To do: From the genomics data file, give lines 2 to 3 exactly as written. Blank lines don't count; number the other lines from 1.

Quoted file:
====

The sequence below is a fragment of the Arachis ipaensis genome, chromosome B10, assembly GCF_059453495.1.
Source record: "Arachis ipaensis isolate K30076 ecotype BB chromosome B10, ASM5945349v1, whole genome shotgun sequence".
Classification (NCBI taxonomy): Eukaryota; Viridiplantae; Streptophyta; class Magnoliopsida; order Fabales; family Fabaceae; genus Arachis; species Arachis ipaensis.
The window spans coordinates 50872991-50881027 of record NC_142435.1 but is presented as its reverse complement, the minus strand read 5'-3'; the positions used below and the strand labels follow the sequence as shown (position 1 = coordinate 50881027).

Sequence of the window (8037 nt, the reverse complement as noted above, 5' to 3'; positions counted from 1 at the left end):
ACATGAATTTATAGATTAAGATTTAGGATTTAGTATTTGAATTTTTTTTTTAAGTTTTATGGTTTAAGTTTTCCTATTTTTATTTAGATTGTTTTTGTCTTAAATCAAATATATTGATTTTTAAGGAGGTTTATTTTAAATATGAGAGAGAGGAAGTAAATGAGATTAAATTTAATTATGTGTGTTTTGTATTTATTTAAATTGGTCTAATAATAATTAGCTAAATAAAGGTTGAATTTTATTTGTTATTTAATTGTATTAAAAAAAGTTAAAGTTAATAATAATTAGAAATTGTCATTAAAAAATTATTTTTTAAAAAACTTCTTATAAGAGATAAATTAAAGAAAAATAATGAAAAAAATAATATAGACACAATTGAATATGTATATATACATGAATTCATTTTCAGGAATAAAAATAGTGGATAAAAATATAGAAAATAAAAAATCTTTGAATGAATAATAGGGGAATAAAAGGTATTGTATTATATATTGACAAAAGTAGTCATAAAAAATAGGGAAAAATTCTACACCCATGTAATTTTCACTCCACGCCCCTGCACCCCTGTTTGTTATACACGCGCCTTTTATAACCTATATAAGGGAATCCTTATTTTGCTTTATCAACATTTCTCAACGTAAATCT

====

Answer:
Source record: "Arachis ipaensis isolate K30076 ecotype BB chromosome B10, ASM5945349v1, whole genome shotgun sequence".
Classification (NCBI taxonomy): Eukaryota; Viridiplantae; Streptophyta; class Magnoliopsida; order Fabales; family Fabaceae; genus Arachis; species Arachis ipaensis.